Remember “Sweethearts,” the little pink sugar hearts made by Necco that are given out on Valentine’s Day with words stamped on them? They’re called conversation hearts and printed with expressions like: Be mine, the best, hug me, luv me, too sweet, etc. Believe it or not, 8 billion hearts were sold last year, although some of them have been updated with sayings like, “text me” or “tweet me”

On Valentine’s Day, we’re trying if only in a sugary way, to tell people we care. Here’s a better way to tell someone you care without the calories or chalky residue left in your mouth:

Appreciate them. With a real saying. From you.

Unlike those little heart sayings that could be handed out to about anyone, make your appreciations longer and specific. You’ll make someone’s day. The more specific the better. I admit, even though I’m trying to kick the habit, I’m still a lush for appreciations like, “You’re great” or “Love your writing.”

But, if you really want to make my day or that of someone in your life, offer an appreciation that lets people know a particular reason why you like them or their work, or give an example of what went right for you. For example, that last blog post made me think, and I love that, even if I don’t totally agree.

A way to give positive feedback

When I teach about giving feedback, I sometimes encourage students to use the following sequence to offer their experience of another:

When you …(say what happened)

I felt ….(describe your experience)

and

As a result of that (share any outcome).

Sometimes a class member will complain, “But I don’t know them,” or “I haven’t been with them outside of class,” or “I’ve only known them for two years.”

This usually means one of two things:

  1. They have their radar up for insincere flattery and appreciations that are designed to get something (like sweeten them up and then ask for something).
  2. They aren’t used to noticing things about others or expressing what they notice. I assure participants that they should never offer insincere or manipulative appreciations.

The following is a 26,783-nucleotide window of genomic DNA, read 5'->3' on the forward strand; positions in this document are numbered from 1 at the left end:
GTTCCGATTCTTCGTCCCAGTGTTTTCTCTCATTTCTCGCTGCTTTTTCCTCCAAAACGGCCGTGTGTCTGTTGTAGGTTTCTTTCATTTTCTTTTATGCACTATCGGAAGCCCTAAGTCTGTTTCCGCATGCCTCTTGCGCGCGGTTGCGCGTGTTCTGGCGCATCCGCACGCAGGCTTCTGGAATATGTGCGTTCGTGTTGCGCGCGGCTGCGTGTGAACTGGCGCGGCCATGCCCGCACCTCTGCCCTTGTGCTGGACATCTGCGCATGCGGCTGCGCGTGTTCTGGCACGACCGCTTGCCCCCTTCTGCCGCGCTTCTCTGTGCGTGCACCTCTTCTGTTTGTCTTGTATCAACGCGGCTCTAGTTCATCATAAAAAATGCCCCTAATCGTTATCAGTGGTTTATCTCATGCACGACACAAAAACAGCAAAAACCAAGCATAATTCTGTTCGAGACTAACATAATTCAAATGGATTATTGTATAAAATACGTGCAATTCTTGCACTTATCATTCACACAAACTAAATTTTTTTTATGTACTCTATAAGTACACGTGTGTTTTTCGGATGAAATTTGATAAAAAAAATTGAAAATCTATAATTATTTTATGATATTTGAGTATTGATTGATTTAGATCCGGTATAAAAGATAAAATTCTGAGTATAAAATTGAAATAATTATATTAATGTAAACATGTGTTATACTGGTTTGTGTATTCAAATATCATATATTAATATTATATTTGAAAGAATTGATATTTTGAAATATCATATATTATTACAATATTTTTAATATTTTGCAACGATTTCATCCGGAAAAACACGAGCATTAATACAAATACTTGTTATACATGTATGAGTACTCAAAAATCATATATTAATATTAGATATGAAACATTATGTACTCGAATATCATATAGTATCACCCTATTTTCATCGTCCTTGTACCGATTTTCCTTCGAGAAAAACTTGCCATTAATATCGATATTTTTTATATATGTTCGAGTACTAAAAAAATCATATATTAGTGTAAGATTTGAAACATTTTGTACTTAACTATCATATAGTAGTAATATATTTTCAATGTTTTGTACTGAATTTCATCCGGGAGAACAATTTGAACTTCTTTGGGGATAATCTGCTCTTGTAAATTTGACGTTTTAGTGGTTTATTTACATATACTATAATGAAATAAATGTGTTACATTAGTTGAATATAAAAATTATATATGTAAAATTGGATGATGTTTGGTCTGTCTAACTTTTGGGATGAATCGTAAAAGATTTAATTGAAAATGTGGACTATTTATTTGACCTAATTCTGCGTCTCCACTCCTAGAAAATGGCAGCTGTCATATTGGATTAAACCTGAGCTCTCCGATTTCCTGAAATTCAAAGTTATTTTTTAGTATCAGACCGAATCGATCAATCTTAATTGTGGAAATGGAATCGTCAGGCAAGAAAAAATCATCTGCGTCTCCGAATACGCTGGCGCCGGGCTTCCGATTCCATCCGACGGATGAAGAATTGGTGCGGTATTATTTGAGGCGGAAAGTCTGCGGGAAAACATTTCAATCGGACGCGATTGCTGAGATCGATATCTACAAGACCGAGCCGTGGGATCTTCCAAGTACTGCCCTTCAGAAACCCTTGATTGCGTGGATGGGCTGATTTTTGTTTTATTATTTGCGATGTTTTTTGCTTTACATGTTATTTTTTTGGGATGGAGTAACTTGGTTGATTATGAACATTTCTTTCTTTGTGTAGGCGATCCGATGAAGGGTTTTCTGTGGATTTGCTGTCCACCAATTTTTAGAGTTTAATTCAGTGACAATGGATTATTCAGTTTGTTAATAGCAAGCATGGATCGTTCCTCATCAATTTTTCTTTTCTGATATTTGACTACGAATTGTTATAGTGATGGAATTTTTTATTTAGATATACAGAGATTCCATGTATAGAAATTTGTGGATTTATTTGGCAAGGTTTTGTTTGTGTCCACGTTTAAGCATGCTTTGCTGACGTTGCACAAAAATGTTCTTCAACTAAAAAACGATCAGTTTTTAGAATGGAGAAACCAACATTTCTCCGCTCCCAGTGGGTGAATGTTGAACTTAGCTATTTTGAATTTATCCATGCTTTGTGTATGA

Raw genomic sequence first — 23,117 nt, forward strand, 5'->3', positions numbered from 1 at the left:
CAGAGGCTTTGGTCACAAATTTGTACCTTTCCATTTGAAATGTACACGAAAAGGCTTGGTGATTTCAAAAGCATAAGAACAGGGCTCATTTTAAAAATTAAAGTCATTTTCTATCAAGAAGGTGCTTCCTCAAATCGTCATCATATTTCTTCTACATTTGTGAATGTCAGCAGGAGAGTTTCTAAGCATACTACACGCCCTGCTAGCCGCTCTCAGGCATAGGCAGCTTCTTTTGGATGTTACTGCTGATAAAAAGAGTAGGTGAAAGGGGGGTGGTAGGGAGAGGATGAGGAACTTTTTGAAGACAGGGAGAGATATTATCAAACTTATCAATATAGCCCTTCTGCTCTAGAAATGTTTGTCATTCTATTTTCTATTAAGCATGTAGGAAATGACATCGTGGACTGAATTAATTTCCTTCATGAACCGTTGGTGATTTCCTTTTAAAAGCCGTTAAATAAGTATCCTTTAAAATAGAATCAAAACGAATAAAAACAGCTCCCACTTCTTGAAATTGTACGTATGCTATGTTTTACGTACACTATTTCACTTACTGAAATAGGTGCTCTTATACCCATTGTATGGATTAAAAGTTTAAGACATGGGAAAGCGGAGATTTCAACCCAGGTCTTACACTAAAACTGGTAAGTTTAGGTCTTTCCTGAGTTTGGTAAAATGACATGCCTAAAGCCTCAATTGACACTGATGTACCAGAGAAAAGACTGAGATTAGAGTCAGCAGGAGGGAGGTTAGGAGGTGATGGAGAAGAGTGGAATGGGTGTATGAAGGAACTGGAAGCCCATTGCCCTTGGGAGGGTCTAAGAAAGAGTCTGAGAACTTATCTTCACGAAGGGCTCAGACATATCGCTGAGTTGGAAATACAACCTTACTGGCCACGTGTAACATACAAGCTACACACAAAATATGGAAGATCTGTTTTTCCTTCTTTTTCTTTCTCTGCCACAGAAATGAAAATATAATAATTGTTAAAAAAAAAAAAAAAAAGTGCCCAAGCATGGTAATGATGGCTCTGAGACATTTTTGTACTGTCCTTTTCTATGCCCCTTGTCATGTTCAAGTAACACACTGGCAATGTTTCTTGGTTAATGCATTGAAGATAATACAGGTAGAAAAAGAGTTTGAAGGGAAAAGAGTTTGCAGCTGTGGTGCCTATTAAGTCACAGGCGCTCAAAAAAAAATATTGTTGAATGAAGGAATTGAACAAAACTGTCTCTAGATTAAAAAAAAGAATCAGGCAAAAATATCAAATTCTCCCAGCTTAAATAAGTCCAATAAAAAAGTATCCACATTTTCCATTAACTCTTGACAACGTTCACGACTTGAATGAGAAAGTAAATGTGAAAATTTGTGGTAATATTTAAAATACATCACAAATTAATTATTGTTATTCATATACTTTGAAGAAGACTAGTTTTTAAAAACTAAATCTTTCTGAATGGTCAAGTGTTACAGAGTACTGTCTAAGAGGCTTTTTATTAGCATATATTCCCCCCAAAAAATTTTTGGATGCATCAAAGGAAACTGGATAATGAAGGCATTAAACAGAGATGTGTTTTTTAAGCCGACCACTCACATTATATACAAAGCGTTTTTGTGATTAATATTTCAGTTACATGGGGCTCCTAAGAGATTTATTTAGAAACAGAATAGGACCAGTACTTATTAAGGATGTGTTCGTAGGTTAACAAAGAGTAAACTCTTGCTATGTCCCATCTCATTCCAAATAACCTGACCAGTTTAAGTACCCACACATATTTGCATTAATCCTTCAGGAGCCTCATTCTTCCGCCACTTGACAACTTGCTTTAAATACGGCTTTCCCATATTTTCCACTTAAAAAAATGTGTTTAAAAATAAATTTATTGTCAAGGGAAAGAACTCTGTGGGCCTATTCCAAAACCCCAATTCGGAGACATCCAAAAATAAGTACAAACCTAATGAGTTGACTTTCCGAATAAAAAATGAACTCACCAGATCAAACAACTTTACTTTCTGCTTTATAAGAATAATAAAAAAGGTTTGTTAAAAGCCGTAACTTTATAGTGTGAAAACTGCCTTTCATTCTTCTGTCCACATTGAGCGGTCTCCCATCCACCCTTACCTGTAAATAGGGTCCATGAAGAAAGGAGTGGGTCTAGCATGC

Then, I then suggest they practice noticing.

I promise you that in a two-minute interaction with a clerk in a store you can find something to appreciate. It might be a pin someone is wearing or how they attend to you so quickly, or the fact that they ask you how you are.

Here are some real-time appreciations I can imagine giving to people in my life:

  • When you came into Zumba, I felt the energy pick up in the room.
  • When you asked about my Mom, I so appreciated your remembering. It makes the situation we’re dealing with easier.
  • The comments you offered in the meeting really got my attention because they were so thoughtful and relevant.
  • The fact that you do the food shopping is such a gift because it allows me to concentrate on my writing (thank you, husband!).
  • The story you told moved me because I could relate to your example of that girl.
  • The way you convened the group and brought everyone together was artful.
  • You have an incredible knack for finding just the right card to send; your cards make me feel great.

Practice makes the art of appreciation a lot easier, and what better time to practice than on the official I-care-about-you day?

Besides, appreciations are a good value (aka free) on the annual double-the-price-of-roses (Valentine’s) day.

Of course, there are some specifics you might not want to say:

  • That dress or Hawaiian shirt makes you look less fat.
  • The mic makes your voice sounds less screechy.
  • This time your presentation was interesting.

But you already know not to do that!

Can you imagine a Valentine’s Day where you make it your mission to appreciate others in your sincere, just-being-you way?